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OFF THE RAILS: THE POLITICS OF INFRASTRUCTURE

Hyperloop One test site, March 29, 2015. North Las Vegas, NV. Inset: Chicago & North Western Railroad viaduct, Boone, IA, 1995. Photo: Joe Elliott.

WHERE IS THE SIGNATURE of a city most visible? Not in its skyline, but in its infrastructure. Medieval walls, Renaissance ports, the curving sweeps of concrete expressways—the configuration of infrastructure is the force that determines a city’s form.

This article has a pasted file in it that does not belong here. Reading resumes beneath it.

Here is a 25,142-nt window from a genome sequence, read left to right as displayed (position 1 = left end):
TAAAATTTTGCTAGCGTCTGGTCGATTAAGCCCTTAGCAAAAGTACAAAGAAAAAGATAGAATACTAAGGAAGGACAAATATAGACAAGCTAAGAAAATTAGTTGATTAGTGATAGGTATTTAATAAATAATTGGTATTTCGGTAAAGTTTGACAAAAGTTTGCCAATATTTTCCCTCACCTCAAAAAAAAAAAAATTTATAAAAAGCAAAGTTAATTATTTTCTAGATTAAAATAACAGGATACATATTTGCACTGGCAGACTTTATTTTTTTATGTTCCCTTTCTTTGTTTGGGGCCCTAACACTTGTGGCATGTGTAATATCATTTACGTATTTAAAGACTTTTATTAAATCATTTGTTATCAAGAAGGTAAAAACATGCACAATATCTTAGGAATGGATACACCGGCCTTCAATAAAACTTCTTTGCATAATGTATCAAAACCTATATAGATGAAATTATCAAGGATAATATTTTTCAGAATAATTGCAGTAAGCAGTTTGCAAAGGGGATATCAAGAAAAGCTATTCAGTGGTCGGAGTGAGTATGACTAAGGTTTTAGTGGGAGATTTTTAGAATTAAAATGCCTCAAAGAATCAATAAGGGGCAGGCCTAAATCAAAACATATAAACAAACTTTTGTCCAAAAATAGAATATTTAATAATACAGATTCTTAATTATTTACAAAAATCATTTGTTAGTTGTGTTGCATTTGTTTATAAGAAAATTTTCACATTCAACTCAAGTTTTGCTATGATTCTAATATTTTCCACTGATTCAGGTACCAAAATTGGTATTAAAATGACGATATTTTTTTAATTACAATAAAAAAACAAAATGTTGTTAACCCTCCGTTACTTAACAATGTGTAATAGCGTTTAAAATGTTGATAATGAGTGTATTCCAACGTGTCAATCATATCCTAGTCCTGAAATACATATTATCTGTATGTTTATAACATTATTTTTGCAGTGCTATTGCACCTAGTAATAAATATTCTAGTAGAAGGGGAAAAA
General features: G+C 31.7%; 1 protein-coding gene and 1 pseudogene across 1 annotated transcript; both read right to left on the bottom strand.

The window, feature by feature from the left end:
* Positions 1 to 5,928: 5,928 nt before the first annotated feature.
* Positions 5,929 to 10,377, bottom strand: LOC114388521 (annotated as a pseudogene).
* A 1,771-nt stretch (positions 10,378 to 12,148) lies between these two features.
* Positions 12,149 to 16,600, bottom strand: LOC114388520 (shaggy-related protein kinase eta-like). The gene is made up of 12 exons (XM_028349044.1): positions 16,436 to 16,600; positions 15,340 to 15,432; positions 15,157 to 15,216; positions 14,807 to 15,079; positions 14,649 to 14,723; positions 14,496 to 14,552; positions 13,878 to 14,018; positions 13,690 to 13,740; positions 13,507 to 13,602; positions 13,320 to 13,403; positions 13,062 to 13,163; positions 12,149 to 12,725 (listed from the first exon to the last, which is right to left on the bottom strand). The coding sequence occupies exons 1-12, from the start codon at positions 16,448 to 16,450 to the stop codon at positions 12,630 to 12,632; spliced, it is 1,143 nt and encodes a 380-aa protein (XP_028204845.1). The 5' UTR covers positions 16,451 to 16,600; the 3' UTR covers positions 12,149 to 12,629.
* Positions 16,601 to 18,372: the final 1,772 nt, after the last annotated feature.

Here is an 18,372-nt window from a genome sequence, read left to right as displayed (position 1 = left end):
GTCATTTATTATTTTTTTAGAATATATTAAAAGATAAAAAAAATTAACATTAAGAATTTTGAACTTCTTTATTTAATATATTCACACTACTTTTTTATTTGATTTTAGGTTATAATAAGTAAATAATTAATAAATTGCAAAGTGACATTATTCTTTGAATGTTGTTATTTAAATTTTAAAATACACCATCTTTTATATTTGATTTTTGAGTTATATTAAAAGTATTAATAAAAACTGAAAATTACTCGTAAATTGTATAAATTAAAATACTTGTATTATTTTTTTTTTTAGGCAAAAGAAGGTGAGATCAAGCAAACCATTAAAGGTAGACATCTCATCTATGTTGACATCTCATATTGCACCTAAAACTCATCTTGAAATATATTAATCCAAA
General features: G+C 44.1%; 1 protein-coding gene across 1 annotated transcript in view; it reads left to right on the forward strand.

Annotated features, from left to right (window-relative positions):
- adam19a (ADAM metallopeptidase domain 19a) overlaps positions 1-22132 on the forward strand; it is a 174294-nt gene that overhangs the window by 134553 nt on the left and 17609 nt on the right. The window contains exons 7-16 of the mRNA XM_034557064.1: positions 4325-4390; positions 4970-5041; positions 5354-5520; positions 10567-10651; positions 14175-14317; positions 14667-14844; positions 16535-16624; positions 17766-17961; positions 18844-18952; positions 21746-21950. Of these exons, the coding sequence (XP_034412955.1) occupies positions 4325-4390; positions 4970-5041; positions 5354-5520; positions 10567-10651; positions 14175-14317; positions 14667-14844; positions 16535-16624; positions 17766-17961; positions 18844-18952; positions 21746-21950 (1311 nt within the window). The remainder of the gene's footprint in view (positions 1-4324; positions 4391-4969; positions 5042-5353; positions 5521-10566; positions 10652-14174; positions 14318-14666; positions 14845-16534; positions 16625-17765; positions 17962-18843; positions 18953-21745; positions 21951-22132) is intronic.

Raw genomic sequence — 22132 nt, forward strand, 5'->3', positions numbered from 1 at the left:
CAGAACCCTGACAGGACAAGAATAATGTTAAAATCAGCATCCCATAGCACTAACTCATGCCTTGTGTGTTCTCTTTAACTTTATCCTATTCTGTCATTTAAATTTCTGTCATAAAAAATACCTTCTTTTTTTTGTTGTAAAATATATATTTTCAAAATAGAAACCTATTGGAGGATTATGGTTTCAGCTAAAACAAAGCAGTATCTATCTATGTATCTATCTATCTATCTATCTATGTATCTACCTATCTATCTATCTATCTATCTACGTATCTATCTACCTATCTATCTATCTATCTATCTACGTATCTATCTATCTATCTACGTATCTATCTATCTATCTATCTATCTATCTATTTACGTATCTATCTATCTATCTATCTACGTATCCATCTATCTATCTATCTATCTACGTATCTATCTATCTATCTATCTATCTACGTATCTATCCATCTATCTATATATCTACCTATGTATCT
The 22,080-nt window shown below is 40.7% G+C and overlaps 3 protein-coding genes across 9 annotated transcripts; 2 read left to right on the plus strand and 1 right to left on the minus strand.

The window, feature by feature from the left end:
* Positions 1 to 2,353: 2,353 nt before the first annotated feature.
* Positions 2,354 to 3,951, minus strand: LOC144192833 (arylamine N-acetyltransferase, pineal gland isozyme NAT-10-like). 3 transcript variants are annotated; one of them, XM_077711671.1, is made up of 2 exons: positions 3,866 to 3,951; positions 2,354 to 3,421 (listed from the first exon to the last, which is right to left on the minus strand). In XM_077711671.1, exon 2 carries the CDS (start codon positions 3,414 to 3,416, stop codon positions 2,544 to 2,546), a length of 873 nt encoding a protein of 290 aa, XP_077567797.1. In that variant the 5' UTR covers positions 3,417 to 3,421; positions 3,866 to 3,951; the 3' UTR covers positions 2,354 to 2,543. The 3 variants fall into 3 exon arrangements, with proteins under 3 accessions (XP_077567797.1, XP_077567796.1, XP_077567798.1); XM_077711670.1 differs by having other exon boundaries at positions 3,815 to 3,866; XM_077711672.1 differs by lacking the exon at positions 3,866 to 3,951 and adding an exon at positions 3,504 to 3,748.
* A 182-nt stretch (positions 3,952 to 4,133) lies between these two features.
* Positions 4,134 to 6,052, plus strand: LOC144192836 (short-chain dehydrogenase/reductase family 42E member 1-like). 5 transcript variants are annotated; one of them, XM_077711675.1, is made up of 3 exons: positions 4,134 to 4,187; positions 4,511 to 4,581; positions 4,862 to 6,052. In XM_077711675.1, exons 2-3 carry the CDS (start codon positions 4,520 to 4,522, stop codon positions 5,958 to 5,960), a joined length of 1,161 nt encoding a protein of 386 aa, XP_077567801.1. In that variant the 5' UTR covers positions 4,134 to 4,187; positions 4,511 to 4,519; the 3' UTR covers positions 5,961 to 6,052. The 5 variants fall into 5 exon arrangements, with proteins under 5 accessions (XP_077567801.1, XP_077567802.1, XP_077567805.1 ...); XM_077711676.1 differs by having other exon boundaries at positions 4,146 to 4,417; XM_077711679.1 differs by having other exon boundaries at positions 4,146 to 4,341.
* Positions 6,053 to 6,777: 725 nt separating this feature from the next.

National identity is also displayed in these public systems. And nowhere is this truer than in the United States: The mythic American is a can-do, pragmatic innovator who tamed the wild with the help of the world’s best transport. Pathfinders on foot gave way to stagecoaches, railroads, Fords, and 747s, all heading toward our Manifest Destiny.

Or at least, that’s how it used to be. A rare point of political agreement these days is that our nation’s infrastructure is crumbling. But policy solutions from both sides of the aisle tend to be far too limited in scope, defined by hand-wringing over how to patch up the existing, dilapidated

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